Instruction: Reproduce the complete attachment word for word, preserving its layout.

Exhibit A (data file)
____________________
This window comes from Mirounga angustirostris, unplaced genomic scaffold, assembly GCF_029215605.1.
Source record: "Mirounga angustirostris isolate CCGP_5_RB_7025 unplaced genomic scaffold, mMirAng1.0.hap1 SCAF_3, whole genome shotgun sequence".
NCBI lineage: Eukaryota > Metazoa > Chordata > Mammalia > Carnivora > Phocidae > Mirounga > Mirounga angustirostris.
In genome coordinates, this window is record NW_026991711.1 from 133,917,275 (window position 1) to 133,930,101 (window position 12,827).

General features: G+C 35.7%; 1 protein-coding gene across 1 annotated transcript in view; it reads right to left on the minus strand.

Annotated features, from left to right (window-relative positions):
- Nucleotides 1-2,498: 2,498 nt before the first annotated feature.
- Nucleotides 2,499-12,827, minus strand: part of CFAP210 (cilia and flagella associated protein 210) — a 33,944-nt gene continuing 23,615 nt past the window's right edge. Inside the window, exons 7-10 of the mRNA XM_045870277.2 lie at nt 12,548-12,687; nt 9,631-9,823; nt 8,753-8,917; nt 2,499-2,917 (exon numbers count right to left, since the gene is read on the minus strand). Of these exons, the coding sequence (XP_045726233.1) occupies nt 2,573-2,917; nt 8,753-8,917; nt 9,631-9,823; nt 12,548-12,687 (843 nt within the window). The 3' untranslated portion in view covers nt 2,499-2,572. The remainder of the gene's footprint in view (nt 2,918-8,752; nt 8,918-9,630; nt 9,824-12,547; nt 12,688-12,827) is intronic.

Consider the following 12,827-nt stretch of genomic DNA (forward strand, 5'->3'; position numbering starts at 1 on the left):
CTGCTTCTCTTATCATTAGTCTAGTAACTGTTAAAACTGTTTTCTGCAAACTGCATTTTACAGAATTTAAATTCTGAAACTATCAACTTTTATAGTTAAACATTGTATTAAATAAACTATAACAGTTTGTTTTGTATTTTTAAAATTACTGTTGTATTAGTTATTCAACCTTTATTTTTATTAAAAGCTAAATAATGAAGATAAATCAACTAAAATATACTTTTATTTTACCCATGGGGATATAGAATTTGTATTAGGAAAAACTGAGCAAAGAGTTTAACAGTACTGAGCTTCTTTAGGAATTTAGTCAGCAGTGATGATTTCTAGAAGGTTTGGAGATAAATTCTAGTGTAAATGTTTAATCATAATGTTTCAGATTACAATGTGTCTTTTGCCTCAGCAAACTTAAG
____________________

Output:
This window comes from Mirounga angustirostris, unplaced genomic scaffold, assembly GCF_029215605.1.
Source record: "Mirounga angustirostris isolate CCGP_5_RB_7025 unplaced genomic scaffold, mMirAng1.0.hap1 SCAF_3, whole genome shotgun sequence".
NCBI lineage: Eukaryota > Metazoa > Chordata > Mammalia > Carnivora > Phocidae > Mirounga > Mirounga angustirostris.
In genome coordinates, this window is record NW_026991711.1 from 133,917,275 (window position 1) to 133,930,101 (window position 12,827).

General features: G+C 35.7%; 1 protein-coding gene across 1 annotated transcript in view; it reads right to left on the minus strand.

Annotated features, from left to right (window-relative positions):
- Nucleotides 1-2,498: 2,498 nt before the first annotated feature.
- Nucleotides 2,499-12,827, minus strand: part of CFAP210 (cilia and flagella associated protein 210) — a 33,944-nt gene continuing 23,615 nt past the window's right edge. Inside the window, exons 7-10 of the mRNA XM_045870277.2 lie at nt 12,548-12,687; nt 9,631-9,823; nt 8,753-8,917; nt 2,499-2,917 (exon numbers count right to left, since the gene is read on the minus strand). Of these exons, the coding sequence (XP_045726233.1) occupies nt 2,573-2,917; nt 8,753-8,917; nt 9,631-9,823; nt 12,548-12,687 (843 nt within the window). The 3' untranslated portion in view covers nt 2,499-2,572. The remainder of the gene's footprint in view (nt 2,918-8,752; nt 8,918-9,630; nt 9,824-12,547; nt 12,688-12,827) is intronic.

Consider the following 12,827-nt stretch of genomic DNA (forward strand, 5'->3'; position numbering starts at 1 on the left):
CTGCTTCTCTTATCATTAGTCTAGTAACTGTTAAAACTGTTTTCTGCAAACTGCATTTTACAGAATTTAAATTCTGAAACTATCAACTTTTATAGTTAAACATTGTATTAAATAAACTATAACAGTTTGTTTTGTATTTTTAAAATTACTGTTGTATTAGTTATTCAACCTTTATTTTTATTAAAAGCTAAATAATGAAGATAAATCAACTAAAATATACTTTTATTTTACCCATGGGGATATAGAATTTGTATTAGGAAAAACTGAGCAAAGAGTTTAACAGTACTGAGCTTCTTTAGGAATTTAGTCAGCAGTGATGATTTCTAGAAGGTTTGGAGATAAATTCTAGTGTAAATGTTTAATCATAATGTTTCAGATTACAATGTGTCTTTTGCCTCAGCAAACTTAAG